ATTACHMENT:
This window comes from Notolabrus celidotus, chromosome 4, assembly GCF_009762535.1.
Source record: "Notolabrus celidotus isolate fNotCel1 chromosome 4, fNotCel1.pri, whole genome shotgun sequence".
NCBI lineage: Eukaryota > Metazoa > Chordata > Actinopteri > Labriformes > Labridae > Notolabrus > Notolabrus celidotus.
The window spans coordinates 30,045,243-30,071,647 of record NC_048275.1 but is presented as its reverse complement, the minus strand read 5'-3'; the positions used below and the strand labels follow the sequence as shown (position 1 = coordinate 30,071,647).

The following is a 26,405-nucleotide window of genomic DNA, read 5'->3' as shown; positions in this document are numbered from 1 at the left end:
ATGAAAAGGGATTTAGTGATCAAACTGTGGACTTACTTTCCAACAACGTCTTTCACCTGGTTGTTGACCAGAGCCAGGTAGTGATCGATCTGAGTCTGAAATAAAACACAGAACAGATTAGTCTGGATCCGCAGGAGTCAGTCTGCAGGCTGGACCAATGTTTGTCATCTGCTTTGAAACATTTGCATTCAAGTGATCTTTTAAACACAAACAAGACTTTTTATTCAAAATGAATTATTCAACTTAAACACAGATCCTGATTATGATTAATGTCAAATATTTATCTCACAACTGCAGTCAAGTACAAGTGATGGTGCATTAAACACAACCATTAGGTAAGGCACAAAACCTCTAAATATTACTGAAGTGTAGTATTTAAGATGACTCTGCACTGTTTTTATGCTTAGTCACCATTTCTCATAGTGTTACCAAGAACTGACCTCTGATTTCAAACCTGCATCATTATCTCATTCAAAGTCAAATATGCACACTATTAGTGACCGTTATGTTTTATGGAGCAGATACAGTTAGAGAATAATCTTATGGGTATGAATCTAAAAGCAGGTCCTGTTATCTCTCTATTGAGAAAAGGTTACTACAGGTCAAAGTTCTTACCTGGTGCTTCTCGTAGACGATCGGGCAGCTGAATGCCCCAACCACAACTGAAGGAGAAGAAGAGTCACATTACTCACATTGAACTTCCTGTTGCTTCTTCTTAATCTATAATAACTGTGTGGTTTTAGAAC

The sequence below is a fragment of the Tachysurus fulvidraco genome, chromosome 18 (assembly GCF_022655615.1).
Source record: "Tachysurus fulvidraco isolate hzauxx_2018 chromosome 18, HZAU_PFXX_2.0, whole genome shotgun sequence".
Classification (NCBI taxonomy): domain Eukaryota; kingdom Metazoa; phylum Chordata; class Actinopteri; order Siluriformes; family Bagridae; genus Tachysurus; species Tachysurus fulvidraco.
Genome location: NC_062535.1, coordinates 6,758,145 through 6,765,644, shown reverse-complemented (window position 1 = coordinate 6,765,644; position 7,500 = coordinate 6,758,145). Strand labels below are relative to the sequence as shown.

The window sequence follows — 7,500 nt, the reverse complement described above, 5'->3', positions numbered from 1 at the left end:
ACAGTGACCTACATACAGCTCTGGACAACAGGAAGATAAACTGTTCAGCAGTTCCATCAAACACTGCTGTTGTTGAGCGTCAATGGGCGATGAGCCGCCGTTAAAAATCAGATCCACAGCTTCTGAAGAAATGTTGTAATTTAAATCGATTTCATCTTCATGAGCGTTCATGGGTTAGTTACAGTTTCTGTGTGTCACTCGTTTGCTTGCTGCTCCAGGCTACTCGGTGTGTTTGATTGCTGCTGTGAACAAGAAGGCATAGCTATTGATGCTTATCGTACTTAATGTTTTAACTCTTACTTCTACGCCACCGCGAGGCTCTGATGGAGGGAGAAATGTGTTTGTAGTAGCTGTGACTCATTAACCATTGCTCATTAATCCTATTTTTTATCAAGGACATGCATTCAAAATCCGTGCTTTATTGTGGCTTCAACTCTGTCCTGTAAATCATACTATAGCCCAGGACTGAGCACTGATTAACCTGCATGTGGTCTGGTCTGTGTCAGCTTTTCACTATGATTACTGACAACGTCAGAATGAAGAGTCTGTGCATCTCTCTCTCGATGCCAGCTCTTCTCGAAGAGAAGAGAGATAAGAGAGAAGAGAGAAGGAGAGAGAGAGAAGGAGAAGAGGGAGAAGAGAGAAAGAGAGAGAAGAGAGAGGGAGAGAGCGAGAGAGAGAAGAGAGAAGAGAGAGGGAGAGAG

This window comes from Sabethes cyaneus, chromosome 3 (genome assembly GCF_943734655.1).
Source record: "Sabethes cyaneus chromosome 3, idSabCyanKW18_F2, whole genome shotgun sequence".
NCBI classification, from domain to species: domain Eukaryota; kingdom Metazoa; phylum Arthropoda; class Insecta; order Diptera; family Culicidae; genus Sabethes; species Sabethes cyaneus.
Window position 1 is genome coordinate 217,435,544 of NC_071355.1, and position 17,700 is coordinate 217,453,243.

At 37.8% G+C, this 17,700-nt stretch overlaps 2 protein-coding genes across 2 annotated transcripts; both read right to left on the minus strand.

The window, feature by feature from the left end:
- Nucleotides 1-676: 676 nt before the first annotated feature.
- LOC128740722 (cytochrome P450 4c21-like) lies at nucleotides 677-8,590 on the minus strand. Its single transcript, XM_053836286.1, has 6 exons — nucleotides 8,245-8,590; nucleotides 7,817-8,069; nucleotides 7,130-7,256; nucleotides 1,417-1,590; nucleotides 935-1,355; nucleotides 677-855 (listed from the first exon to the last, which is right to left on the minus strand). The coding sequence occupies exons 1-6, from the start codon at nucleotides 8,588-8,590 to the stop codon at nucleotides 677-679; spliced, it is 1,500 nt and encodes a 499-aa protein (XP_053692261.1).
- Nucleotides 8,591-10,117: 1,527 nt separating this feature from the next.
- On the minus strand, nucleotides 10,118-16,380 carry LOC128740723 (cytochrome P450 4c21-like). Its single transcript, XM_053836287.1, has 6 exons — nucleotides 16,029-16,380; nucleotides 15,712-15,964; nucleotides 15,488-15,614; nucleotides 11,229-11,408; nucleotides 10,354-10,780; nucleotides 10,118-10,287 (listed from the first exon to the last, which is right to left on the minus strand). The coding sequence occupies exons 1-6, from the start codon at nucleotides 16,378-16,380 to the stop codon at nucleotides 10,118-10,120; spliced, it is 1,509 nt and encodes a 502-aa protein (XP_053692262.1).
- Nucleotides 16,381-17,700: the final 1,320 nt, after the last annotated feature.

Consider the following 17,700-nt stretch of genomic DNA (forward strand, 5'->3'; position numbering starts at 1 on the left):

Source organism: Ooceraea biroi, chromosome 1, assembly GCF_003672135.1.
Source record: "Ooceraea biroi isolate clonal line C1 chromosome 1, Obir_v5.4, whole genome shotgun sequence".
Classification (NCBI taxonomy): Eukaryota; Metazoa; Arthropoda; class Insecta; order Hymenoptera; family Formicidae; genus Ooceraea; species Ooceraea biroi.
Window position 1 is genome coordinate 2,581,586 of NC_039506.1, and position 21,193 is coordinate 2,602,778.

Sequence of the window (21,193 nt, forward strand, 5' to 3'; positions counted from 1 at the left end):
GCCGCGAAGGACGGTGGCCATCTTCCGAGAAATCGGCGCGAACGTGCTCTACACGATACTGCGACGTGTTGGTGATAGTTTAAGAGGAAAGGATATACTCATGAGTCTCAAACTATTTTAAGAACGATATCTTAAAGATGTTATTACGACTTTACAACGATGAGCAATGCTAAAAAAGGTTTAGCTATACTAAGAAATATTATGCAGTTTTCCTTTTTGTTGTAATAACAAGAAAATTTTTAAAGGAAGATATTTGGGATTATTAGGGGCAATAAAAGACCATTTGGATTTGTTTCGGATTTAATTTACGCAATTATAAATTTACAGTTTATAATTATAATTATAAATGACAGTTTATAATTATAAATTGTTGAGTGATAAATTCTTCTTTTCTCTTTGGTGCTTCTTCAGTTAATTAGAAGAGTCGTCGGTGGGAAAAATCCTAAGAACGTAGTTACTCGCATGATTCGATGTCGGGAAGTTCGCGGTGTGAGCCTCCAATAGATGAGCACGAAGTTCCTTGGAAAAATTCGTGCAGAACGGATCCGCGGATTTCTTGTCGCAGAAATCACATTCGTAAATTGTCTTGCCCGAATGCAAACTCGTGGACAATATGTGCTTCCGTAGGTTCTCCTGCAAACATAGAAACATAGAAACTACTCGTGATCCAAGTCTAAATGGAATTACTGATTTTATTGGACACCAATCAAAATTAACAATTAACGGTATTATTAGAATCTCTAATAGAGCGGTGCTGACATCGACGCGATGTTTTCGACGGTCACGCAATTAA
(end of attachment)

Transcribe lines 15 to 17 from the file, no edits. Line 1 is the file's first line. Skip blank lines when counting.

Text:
NCBI classification, from domain to species: domain Eukaryota; kingdom Metazoa; phylum Arthropoda; class Insecta; order Diptera; family Culicidae; genus Sabethes; species Sabethes cyaneus.
Window position 1 is genome coordinate 217,435,544 of NC_071355.1, and position 17,700 is coordinate 217,453,243.

At 37.8% G+C, this 17,700-nt stretch overlaps 2 protein-coding genes across 2 annotated transcripts; both read right to left on the minus strand.